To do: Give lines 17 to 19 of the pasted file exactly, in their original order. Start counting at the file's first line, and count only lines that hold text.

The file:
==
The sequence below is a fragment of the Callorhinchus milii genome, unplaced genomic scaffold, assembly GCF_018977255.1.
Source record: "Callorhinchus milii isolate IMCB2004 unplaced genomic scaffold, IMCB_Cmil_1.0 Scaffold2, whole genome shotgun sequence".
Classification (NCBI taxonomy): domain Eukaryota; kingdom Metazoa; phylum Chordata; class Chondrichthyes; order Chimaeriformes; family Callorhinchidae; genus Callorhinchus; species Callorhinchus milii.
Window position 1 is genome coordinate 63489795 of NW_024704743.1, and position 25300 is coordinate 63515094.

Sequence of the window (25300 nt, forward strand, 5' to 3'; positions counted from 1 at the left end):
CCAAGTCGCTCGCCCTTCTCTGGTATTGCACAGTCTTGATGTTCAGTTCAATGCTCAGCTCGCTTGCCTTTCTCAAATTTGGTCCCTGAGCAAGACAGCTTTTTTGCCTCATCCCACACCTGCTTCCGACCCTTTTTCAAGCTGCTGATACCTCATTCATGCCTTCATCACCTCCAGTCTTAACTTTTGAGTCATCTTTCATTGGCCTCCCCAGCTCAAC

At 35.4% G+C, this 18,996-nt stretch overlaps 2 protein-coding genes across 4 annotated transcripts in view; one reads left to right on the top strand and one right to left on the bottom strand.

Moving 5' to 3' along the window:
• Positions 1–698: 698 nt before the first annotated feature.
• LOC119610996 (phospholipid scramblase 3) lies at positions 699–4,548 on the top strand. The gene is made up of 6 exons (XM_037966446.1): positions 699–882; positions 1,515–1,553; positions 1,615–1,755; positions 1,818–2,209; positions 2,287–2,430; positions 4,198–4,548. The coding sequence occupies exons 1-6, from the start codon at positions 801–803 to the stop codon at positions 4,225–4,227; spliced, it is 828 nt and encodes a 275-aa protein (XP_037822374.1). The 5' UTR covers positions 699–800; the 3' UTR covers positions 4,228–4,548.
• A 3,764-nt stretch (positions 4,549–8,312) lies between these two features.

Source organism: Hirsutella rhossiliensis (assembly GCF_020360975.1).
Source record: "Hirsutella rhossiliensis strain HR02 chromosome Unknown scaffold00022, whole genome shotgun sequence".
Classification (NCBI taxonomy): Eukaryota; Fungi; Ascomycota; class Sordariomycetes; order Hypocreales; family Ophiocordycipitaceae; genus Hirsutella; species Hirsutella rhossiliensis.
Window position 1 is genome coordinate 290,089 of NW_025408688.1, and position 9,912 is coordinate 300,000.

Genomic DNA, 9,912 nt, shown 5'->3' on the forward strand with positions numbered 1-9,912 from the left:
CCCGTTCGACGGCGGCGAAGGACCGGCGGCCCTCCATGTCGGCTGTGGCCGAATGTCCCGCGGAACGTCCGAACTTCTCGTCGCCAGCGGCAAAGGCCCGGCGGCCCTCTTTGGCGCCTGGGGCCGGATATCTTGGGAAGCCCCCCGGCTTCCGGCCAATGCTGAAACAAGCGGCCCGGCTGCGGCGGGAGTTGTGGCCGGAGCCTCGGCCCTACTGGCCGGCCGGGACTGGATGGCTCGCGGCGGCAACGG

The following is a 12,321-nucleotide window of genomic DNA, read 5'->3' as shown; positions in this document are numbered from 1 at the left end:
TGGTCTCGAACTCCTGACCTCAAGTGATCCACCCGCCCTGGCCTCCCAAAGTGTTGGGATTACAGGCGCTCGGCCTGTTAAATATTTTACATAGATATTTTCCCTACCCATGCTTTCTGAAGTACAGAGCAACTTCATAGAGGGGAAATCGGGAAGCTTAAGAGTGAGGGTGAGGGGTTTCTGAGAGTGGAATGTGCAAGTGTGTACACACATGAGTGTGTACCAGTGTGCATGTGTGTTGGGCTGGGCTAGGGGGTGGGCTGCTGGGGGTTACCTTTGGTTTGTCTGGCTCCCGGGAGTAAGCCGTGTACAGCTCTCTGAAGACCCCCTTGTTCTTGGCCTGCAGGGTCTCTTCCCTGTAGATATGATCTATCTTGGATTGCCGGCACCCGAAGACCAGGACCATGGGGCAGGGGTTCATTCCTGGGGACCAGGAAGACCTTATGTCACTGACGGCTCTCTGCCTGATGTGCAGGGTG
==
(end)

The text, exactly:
CCCGTTCGACGGCGGCGAAGGACCGGCGGCCCTCCATGTCGGCTGTGGCCGAATGTCCCGCGGAACGTCCGAACTTCTCGTCGCCAGCGGCAAAGGCCCGGCGGCCCTCTTTGGCGCCTGGGGCCGGATATCTTGGGAAGCCCCCCGGCTTCCGGCCAATGCTGAAACAAGCGGCCCGGCTGCGGCGGGAGTTGTGGCCGGAGCCTCGGCCCTACTGGCCGGCCGGGACTGGATGGCTCGCGGCGGCAACGG

The following is a 12,321-nucleotide window of genomic DNA, read 5'->3' as shown; positions in this document are numbered from 1 at the left end:
TGGTCTCGAACTCCTGACCTCAAGTGATCCACCCGCCCTGGCCTCCCAAAGTGTTGGGATTACAGGCGCTCGGCCTGTTAAATATTTTACATAGATATTTTCCCTACCCATGCTTTCTGAAGTACAGAGCAACTTCATAGAGGGGAAATCGGGAAGCTTAAGAGTGAGGGTGAGGGGTTTCTGAGAGTGGAATGTGCAAGTGTGTACACACATGAGTGTGTACCAGTGTGCATGTGTGTTGGGCTGGGCTAGGGGGTGGGCTGCTGGGGGTTACCTTTGGTTTGTCTGGCTCCCGGGAGTAAGCCGTGTACAGCTCTCTGAAGACCCCCTTGTTCTTGGCCTGCAGGGTCTCTTCCCTGTAGATATGATCTATCTTGGATTGCCGGCACCCGAAGACCAGGACCATGGGGCAGGGGTTCATTCCTGGGGACCAGGAAGACCTTATGTCACTGACGGCTCTCTGCCTGATGTGCAGGGTG